It was getting very hot again now so I stopped to pull off my long sleeve. And to take in the view. But not for long. I decided no one else was going to pass me! A few minutes later I was running through the floor of the canyon along some sandy trails – just as well I was nearly done as sand is my least favourite running surface. I passed a guy here and soon arrived at the last aid station at 48.1 miles – to the sound of U2’s “Beautiful Day” – there is nothing quite like that song to get you in the mood for a good finish! Not to mention the great volunteers – like at all of the aid stations they were friendly, helpful and fun. Myself, the guy I’d just passed and Aaron all left the aid station together and started out on an uphill. Once it flattened out I took off again and the guy told me I’d finish in under 13hrs. Ohmigod. I realized I hadn’t been thinking about my time for the past several miles. I was just so glad to be enjoying myself again. No stopping me now. It amazes me as I write this but I practically bounced up a few of the little climbs as we wound our way back onto the start of the course that we’d covered in the dark earlier that morning. Just as I was coming up to the tunnel which ran under the road at about 1 mile to go I saw Olga up ahead. Part of me didn’t want to pass her but she was full of encouragement and after a quick exchange of words I continued on. I think I passed one more guy after that and soon started to see the houses up on the hill to the right. I got a little confused in this section as it looked nothing like it had in the dark that morning! After a moment of panic I spotted the chalk markings and knew I was okay as I emerged out onto the gravel road, a hundred yards or so and there was the finish line. The glorious finish line. What a day. 12:49:18.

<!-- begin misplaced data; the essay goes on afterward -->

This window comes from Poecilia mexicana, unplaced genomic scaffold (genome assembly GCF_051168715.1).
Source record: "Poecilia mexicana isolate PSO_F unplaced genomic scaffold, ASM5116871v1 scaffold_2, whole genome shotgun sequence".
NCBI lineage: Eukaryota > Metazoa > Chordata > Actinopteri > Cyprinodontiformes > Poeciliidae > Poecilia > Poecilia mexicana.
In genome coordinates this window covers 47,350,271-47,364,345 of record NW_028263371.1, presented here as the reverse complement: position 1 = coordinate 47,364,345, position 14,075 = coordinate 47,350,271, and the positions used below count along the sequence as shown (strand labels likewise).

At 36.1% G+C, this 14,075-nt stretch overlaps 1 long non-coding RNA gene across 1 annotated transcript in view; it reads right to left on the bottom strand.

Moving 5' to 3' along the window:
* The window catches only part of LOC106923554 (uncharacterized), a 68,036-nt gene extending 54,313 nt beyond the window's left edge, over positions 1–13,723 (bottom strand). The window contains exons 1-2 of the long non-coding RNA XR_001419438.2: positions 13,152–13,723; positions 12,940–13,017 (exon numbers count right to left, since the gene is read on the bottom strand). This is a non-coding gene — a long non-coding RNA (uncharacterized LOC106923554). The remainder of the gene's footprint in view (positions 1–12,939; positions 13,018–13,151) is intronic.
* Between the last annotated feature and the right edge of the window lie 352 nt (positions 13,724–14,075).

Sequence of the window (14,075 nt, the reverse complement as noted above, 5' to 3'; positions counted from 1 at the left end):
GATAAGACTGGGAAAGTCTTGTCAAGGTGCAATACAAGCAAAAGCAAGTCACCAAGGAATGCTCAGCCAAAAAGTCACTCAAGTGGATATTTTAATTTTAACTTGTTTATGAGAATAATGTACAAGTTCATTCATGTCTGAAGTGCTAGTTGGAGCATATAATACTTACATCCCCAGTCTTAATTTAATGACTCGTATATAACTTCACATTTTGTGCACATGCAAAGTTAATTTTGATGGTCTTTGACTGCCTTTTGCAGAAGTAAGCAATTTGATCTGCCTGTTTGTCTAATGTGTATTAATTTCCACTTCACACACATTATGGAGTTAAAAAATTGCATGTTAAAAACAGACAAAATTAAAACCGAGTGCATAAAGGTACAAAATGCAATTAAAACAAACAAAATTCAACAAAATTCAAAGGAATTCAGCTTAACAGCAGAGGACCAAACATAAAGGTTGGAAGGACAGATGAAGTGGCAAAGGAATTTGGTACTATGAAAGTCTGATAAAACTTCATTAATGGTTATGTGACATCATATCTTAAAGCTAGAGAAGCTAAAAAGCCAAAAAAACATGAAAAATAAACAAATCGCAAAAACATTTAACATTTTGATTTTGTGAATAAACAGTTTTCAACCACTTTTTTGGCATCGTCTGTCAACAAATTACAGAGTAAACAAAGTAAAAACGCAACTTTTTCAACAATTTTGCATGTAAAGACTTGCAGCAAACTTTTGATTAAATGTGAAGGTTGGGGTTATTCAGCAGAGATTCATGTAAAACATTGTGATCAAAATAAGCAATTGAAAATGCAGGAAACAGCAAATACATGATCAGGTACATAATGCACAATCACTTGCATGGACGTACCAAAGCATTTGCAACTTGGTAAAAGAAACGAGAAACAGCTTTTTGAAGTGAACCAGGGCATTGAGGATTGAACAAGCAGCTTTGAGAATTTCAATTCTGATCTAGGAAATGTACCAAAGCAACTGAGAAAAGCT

I’m not sure I ever want to repeat some of the experiences I had that day but knowing I can feel so low at one point and a few hours later run as strong as I’m ever likely to at the end of an ultra is one heck of a confidence booster. Olga finished a few minutes later. I loved chatting to her and hearing about her vast résumé of ultras. More and more to put on the calendar. Short term memory or what! I chatted to Brian and Theresa from Colorado who finished either side of me. I tried to eat a bit but didn’t have much of an appetite (don’t worry it came back with a vengeance later). The guys from aid station 6 were there and as soon as they spotted me asked if I’d lost a glove - I couldn’t believe it when one of them pulled my glove out of his pocket. Now that’s what I call service! I told him I’d dumped the other one but that I’d keep this one as a souvenir.
It was so much fun relaxing in the warm sunshine chatting with everyone I'd met along the way and sharing stories. I couldn’t stop smiling. Especially after I checked out the results posting a little while later and saw I’d finished 4th! Very cool - I’d totally lost track by the end and just thought I was somewhere in the top ten. I probably went into this event over-raced and under-trained. But I emerged feeling stronger and more in love with trail running than I can describe in words.
*All pics on this page are courtesy of Olga.